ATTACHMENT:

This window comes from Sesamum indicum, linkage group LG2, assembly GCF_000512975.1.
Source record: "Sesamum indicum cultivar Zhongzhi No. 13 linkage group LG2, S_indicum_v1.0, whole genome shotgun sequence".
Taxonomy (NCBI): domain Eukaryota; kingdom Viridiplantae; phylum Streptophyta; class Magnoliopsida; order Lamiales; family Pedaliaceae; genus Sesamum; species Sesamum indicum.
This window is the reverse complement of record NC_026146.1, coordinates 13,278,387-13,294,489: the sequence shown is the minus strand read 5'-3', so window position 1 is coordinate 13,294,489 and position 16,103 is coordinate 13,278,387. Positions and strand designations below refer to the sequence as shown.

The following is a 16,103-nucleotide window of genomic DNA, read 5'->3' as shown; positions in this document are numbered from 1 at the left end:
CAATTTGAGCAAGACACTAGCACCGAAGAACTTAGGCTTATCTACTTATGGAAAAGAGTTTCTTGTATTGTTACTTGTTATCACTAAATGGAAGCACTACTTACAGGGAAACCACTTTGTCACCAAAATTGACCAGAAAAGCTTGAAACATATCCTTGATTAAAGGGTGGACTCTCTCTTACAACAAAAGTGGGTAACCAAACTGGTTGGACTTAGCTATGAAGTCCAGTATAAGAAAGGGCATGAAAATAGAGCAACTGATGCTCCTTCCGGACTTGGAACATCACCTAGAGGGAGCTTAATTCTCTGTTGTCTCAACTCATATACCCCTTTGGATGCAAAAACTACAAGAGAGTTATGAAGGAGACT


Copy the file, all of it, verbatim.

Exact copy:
This window comes from Sesamum indicum, linkage group LG2, assembly GCF_000512975.1.
Source record: "Sesamum indicum cultivar Zhongzhi No. 13 linkage group LG2, S_indicum_v1.0, whole genome shotgun sequence".
Taxonomy (NCBI): domain Eukaryota; kingdom Viridiplantae; phylum Streptophyta; class Magnoliopsida; order Lamiales; family Pedaliaceae; genus Sesamum; species Sesamum indicum.
This window is the reverse complement of record NC_026146.1, coordinates 13,278,387-13,294,489: the sequence shown is the minus strand read 5'-3', so window position 1 is coordinate 13,294,489 and position 16,103 is coordinate 13,278,387. Positions and strand designations below refer to the sequence as shown.

The following is a 16,103-nucleotide window of genomic DNA, read 5'->3' as shown; positions in this document are numbered from 1 at the left end:
CAATTTGAGCAAGACACTAGCACCGAAGAACTTAGGCTTATCTACTTATGGAAAAGAGTTTCTTGTATTGTTACTTGTTATCACTAAATGGAAGCACTACTTACAGGGAAACCACTTTGTCACCAAAATTGACCAGAAAAGCTTGAAACATATCCTTGATTAAAGGGTGGACTCTCTCTTACAACAAAAGTGGGTAACCAAACTGGTTGGACTTAGCTATGAAGTCCAGTATAAGAAAGGGCATGAAAATAGAGCAACTGATGCTCCTTCCGGACTTGGAACATCACCTAGAGGGAGCTTAATTCTCTGTTGTCTCAACTCATATACCCCTTTGGATGCAAAAACTACAAGAGAGTTATGAAGGAGACT